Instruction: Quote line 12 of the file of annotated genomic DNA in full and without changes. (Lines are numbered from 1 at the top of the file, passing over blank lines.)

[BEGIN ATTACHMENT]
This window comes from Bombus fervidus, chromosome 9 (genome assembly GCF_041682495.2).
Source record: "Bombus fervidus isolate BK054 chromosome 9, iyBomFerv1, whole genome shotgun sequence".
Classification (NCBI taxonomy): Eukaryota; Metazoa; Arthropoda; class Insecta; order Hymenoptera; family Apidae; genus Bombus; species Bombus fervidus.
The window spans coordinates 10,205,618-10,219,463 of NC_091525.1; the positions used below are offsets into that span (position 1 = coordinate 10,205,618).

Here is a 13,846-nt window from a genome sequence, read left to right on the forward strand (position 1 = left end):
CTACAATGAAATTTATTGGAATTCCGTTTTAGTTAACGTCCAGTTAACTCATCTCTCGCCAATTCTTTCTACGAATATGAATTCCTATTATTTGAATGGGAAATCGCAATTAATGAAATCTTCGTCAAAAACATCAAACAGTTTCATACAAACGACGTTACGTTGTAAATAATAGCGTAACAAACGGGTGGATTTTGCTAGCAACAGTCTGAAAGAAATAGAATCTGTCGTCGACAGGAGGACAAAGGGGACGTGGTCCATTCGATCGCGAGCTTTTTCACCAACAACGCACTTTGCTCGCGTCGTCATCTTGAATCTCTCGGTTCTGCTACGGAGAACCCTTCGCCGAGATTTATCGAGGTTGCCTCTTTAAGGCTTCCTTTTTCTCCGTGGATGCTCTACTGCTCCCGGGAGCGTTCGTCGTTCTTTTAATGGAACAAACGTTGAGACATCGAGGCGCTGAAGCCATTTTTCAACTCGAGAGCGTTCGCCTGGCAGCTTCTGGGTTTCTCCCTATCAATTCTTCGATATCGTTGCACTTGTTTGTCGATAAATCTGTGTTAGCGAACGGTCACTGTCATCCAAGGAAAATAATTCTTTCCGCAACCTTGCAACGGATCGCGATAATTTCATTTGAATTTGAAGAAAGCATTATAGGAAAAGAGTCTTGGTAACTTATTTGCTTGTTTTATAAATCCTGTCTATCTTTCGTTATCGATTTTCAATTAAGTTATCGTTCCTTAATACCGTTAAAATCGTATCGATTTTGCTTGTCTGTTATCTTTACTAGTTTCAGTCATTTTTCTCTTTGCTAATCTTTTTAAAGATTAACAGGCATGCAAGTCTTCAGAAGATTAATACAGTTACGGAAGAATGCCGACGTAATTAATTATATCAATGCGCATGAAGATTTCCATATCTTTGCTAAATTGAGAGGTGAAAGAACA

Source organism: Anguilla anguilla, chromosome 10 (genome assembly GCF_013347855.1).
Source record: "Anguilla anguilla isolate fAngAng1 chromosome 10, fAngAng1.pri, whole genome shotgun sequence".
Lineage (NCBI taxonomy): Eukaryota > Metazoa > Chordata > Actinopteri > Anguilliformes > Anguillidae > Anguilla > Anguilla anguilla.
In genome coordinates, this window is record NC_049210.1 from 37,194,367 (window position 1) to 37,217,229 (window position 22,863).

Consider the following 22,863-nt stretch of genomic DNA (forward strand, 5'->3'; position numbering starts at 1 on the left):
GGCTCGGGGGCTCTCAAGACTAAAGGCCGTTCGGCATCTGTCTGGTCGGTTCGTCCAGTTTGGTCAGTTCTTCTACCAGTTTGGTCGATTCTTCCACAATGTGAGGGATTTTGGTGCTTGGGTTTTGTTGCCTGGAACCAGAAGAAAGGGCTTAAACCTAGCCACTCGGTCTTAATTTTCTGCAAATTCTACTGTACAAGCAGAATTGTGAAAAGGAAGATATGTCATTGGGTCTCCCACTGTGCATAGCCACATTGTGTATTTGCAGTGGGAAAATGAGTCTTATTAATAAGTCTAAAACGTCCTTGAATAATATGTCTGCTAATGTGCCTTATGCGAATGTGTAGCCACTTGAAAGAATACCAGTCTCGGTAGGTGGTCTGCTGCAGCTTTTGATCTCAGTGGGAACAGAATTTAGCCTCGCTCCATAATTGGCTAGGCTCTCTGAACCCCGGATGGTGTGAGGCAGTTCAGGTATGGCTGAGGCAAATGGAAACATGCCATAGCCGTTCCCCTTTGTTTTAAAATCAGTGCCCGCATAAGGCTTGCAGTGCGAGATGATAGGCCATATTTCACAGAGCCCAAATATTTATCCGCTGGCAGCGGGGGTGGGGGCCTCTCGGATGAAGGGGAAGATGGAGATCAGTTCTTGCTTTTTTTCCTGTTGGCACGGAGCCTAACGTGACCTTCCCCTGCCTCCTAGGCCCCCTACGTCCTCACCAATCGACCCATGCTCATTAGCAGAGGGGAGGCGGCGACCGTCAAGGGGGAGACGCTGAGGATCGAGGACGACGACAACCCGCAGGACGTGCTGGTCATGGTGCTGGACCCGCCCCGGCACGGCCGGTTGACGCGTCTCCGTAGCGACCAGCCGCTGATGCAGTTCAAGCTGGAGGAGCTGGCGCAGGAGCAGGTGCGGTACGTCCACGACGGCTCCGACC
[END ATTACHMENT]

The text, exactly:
GGCTCGGGGGCTCTCAAGACTAAAGGCCGTTCGGCATCTGTCTGGTCGGTTCGTCCAGTTTGGTCAGTTCTTCTACCAGTTTGGTCGATTCTTCCACAATGTGAGGGATTTTGGTGCTTGGGTTTTGTTGCCTGGAACCAGAAGAAAGGGCTTAAACCTAGCCACTCGGTCTTAATTTTCTGCAAATTCTACTGTACAAGCAGAATTGTGAAAAGGAAGATATGTCATTGGGTCTCCCACTGTGCATAGCCACATTGTGTATTTGCAGTGGGAAAATGAGTCTTATTAATAAGTCTAAAACGTCCTTGAATAATATGTCTGCTAATGTGCCTTATGCGAATGTGTAGCCACTTGAAAGAATACCAGTCTCGGTAGGTGGTCTGCTGCAGCTTTTGATCTCAGTGGGAACAGAATTTAGCCTCGCTCCATAATTGGCTAGGCTCTCTGAACCCCGGATGGTGTGAGGCAGTTCAGGTATGGCTGAGGCAAATGGAAACATGCCATAGCCGTTCCCCTTTGTTTTAAAATCAGTGCCCGCATAAGGCTTGCAGTGCGAGATGATAGGCCATATTTCACAGAGCCCAAATATTTATCCGCTGGCAGCGGGGGTGGGGGCCTCTCGGATGAAGGGGAAGATGGAGATCAGTTCTTGCTTTTTTTCCTGTTGGCACGGAGCCTAACGTGACCTTCCCCTGCCTCCTAGGCCCCCTACGTCCTCACCAATCGACCCATGCTCATTAGCAGAGGGGAGGCGGCGACCGTCAAGGGGGAGACGCTGAGGATCGAGGACGACGACAACCCGCAGGACGTGCTGGTCATGGTGCTGGACCCGCCCCGGCACGGCCGGTTGACGCGTCTCCGTAGCGACCAGCCGCTGATGCAGTTCAAGCTGGAGGAGCTGGCGCAGGAGCAGGTGCGGTACGTCCACGACGGCTCCGACC